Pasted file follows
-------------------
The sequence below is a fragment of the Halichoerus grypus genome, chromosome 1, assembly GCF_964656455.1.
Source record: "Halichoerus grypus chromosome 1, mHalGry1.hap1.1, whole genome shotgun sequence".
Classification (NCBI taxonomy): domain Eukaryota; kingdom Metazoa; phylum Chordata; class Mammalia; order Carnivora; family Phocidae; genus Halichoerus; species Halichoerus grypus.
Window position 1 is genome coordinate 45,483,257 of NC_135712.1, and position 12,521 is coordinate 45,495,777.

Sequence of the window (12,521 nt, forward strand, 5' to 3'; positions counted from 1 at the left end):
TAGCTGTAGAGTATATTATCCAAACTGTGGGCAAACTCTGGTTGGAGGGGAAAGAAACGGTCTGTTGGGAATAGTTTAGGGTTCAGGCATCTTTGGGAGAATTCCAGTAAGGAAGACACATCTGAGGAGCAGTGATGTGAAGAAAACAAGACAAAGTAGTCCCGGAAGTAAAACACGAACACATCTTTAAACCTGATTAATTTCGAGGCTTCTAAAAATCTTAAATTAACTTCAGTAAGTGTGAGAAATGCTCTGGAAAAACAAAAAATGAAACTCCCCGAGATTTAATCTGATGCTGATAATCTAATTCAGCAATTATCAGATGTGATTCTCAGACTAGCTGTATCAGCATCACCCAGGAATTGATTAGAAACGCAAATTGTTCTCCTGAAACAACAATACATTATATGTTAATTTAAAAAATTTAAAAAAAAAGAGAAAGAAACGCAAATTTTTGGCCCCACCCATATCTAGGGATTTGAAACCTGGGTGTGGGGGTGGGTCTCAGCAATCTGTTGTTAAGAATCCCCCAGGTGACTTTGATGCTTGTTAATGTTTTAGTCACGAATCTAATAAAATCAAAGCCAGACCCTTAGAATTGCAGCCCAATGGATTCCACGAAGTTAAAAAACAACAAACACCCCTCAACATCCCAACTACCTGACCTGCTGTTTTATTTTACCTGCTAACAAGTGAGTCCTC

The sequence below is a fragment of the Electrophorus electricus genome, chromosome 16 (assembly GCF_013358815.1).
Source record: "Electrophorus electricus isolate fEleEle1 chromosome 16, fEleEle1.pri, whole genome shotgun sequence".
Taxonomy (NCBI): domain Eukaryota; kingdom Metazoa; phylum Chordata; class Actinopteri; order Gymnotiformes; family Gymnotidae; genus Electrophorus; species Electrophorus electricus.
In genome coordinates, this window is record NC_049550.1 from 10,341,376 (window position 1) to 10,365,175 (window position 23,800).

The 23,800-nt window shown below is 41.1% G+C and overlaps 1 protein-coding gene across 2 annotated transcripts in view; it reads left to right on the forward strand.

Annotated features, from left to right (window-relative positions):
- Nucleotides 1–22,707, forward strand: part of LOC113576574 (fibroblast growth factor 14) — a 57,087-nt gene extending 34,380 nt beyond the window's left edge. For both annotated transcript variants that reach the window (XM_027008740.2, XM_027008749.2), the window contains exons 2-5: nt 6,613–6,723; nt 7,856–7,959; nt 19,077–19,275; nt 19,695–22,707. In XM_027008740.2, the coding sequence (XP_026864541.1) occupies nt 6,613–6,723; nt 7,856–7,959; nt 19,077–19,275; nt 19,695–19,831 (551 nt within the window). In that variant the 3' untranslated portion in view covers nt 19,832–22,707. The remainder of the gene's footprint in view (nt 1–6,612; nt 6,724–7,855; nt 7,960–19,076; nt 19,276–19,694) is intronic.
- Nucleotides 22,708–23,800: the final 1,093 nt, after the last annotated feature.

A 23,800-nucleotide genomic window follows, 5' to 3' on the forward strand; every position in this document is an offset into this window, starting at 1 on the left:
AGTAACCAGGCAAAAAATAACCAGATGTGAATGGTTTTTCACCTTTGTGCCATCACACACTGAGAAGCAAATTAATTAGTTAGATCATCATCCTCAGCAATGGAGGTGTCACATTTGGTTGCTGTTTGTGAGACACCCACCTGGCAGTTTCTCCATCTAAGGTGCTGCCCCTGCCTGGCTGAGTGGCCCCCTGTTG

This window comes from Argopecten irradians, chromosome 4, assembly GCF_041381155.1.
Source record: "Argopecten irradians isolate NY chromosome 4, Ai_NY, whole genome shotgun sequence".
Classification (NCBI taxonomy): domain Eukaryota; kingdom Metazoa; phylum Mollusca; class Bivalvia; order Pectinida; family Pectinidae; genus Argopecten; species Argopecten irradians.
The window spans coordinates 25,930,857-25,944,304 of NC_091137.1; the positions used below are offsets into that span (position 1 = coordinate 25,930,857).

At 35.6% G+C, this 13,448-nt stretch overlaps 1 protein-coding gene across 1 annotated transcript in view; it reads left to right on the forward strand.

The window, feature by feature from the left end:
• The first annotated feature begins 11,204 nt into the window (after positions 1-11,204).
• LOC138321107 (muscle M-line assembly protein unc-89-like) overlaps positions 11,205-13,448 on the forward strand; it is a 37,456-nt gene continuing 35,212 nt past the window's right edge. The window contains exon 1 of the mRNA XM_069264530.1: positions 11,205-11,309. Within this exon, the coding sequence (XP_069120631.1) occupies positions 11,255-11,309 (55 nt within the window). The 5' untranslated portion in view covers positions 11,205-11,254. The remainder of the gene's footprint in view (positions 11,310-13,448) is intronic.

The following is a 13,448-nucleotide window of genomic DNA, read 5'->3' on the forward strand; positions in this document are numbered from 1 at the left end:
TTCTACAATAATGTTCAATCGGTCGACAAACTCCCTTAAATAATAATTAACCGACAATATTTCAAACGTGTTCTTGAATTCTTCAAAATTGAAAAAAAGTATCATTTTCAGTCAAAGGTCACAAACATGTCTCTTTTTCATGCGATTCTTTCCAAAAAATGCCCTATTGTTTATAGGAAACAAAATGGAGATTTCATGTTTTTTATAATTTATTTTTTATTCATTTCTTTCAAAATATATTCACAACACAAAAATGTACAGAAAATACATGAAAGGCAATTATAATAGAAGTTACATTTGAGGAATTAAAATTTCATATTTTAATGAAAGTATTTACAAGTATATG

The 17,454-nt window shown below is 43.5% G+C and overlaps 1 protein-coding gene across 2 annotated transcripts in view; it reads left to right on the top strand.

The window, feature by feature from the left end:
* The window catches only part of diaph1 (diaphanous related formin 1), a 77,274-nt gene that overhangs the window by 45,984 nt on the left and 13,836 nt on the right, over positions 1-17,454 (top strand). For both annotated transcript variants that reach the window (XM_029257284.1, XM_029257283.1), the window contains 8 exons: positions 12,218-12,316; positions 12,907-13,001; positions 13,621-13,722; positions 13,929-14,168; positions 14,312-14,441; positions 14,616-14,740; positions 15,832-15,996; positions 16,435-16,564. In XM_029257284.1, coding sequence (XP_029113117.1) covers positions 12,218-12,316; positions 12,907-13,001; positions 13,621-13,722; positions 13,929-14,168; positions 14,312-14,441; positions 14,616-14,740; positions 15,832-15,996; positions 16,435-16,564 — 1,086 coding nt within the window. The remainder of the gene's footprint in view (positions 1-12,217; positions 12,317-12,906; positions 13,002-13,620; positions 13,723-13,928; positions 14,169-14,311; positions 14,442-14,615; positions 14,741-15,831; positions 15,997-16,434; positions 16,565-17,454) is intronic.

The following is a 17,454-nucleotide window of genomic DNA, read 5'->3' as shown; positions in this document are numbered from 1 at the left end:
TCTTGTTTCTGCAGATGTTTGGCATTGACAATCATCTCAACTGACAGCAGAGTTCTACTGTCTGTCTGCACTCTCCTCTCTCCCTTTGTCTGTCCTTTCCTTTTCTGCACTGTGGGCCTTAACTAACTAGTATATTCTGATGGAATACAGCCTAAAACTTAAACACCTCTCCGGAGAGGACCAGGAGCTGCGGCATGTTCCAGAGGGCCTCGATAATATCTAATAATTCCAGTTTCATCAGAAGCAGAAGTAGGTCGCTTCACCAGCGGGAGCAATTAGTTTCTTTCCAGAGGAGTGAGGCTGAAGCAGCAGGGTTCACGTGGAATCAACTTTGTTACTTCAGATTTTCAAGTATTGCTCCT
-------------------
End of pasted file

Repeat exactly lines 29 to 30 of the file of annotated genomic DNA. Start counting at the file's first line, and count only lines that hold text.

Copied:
* The window catches only part of diaph1 (diaphanous related formin 1), a 77,274-nt gene that overhangs the window by 45,984 nt on the left and 13,836 nt on the right, over positions 1-17,454 (top strand). For both annotated transcript variants that reach the window (XM_029257284.1, XM_029257283.1), the window contains 8 exons: positions 12,218-12,316; positions 12,907-13,001; positions 13,621-13,722; positions 13,929-14,168; positions 14,312-14,441; positions 14,616-14,740; positions 15,832-15,996; positions 16,435-16,564. In XM_029257284.1, coding sequence (XP_029113117.1) covers positions 12,218-12,316; positions 12,907-13,001; positions 13,621-13,722; positions 13,929-14,168; positions 14,312-14,441; positions 14,616-14,740; positions 15,832-15,996; positions 16,435-16,564 — 1,086 coding nt within the window. The remainder of the gene's footprint in view (positions 1-12,217; positions 12,317-12,906; positions 13,002-13,620; positions 13,723-13,928; positions 14,169-14,311; positions 14,442-14,615; positions 14,741-15,831; positions 15,997-16,434; positions 16,565-17,454) is intronic.

The following is a 17,454-nucleotide window of genomic DNA, read 5'->3' as shown; positions in this document are numbered from 1 at the left end: